It’s one of those words that come back over and over again in context of modern delivery approaches and organizational structures. The word seems common enough to mean approximately the same in people’s minds, however I have found that it is often confused for something else. According to Merriamm-Webster, autonomy is the quality or state of being self-governing. This distinguishes it from the term empowerment, which is the state of being empowered to do something. In other words, autonomy is an internal property - it comes from within -, while empowerment comes from someone’s approval.
Autonomous teams make their own decisions, they do it based on their objectives and all the relevant information they have available about the world around them. Empowered teams also are told to do exactly that. However, the scope of their decision making power - sometimes explicit, more often implicit - limits their autonomy significantly and can even shrink should a decision be made that does not align...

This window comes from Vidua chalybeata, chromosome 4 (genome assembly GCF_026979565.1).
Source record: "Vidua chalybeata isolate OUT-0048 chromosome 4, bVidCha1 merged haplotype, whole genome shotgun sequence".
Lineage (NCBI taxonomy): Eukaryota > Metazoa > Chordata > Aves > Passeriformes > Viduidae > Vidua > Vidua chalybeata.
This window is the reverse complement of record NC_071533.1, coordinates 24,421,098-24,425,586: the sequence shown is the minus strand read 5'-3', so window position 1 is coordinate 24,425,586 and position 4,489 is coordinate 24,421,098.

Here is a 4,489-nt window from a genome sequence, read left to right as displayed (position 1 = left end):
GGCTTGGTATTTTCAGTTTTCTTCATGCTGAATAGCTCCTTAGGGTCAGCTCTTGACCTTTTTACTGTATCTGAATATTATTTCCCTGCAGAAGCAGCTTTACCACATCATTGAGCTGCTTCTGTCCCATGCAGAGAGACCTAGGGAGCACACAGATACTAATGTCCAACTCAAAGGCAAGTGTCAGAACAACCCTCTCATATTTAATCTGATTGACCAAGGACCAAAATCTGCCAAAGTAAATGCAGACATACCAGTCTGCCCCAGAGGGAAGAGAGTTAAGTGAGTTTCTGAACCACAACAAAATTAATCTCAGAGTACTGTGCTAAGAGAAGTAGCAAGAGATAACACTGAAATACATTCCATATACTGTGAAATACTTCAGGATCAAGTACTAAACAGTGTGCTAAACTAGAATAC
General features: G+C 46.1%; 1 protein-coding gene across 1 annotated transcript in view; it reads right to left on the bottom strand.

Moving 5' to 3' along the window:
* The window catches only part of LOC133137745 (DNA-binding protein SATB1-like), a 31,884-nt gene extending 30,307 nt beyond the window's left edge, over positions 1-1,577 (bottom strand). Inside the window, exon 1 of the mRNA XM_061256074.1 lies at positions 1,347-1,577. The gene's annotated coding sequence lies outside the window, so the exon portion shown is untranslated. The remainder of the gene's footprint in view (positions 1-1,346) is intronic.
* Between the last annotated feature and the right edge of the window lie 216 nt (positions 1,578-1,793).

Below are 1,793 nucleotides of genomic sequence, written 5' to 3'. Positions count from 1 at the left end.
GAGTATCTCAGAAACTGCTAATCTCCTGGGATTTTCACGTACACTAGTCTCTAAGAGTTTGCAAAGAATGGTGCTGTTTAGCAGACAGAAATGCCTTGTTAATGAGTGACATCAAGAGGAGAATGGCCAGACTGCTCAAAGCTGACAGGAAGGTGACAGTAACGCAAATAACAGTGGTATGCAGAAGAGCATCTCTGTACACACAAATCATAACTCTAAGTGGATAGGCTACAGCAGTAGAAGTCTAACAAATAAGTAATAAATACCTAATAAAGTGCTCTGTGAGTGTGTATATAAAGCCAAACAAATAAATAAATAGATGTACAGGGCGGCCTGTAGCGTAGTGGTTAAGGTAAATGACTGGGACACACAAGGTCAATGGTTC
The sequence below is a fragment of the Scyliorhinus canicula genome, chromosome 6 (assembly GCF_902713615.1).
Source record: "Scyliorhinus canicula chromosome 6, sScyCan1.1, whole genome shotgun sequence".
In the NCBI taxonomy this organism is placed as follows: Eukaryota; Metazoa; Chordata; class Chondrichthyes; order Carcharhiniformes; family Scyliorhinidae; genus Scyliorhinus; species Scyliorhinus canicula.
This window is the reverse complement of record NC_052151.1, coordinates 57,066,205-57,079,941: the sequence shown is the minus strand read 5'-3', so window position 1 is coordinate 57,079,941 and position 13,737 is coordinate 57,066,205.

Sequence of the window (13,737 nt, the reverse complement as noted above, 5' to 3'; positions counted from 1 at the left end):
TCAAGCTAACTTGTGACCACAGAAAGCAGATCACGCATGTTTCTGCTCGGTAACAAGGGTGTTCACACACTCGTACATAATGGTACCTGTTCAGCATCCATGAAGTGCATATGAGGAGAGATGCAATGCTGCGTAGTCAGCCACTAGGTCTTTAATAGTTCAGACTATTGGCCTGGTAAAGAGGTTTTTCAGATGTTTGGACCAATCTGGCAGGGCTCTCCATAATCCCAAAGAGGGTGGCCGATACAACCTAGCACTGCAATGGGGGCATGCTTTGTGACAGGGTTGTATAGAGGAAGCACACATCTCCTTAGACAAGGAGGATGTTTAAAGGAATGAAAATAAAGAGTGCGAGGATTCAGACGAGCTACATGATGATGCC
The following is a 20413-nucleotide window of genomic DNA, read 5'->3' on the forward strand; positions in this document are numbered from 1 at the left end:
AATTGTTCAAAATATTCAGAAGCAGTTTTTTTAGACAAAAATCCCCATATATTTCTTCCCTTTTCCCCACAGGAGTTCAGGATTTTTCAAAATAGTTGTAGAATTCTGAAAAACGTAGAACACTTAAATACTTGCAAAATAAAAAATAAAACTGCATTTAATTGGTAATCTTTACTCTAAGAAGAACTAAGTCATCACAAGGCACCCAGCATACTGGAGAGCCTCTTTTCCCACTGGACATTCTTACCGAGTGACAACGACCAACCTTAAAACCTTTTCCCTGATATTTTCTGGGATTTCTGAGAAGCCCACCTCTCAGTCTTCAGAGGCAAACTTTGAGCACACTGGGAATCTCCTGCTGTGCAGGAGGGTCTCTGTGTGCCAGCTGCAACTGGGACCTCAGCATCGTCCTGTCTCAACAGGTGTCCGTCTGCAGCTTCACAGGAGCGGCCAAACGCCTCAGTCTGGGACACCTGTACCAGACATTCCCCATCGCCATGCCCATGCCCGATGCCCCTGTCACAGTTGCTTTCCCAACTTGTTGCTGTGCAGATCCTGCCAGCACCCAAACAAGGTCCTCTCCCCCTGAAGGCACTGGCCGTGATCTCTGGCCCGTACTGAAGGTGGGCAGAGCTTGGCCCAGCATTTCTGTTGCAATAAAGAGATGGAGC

The past couple of weeks my children had to prepare and present short speeches at school. I encouraged them to practice and provided them some, what I considered to be, constructive feedback. However well meaning and positively framed, it didn’t go over too well. Watching my children learn to cope with constructive criticism reminded me about how we struggle so much with this in other settings.
It also got me thinking about one of the tools I’ve used quite effectively in both individual and team coaching. Sometimes known as the Disney Method but called by the course I learned it at, Tri-Position planning, the tool presents a useful way to help develop a vision and a plan to get there.
Beyond providing advice in order to help teams thrive, we need to help teams move along in their journey. The better we can do this the more impact we can truly have.
When the rubber hits the road, how do we execute?